The Legislature also deleted the words "in a place of isolation," believing that the notion of confinement carries with it the concept of an effective isolation from the usual protections of society. Final Report of the New Jersey Criminal Law Revision Commission (Oct. 1971), Vol. II at 184.
However, with respect to the three other states of mind — facilitating the commission or avoiding the detection of a crime, inflicting bodily injury on or terrorizing the kidnap victim or another, or interfering with the performance of a governmental function — a person is guilty of kidnapping under the New Jersey Code only if he or she "unlawfully removes another from his place of residence or business" or removes the victim "a substantial distance," or if he or she unlawfully confines another for a "substantial period." N.J.S.A. 2C:13-1b.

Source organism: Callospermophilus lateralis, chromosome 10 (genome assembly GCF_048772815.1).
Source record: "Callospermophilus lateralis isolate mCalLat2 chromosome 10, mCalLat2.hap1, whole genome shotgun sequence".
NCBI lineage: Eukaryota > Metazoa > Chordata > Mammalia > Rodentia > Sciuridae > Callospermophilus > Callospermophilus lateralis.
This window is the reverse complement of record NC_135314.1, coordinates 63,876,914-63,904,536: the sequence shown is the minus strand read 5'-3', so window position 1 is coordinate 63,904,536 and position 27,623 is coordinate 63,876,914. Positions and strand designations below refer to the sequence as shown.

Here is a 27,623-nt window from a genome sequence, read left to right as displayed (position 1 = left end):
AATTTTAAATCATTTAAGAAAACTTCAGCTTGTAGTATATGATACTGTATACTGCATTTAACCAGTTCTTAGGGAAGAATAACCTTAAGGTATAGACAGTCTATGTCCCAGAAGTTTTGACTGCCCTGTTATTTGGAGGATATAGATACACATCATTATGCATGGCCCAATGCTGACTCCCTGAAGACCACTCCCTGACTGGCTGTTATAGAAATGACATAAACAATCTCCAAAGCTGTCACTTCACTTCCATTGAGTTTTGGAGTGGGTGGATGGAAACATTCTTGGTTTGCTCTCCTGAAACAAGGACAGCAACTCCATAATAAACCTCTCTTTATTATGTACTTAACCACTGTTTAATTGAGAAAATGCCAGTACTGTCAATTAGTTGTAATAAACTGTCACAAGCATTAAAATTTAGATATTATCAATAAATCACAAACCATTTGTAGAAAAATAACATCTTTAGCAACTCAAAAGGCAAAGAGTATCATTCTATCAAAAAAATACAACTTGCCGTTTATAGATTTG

These criminal purposes, combined with movement from home or place of business or movement for a substantial distance or confinement for a substantial period, are the qualitative terms by which the Code distinguishes kidnapping from conduct that is merely incidental to the underlying crimes. But the Code does not make kidnapping a "free crime" when it accompanies another violent crime such as rape or robbery.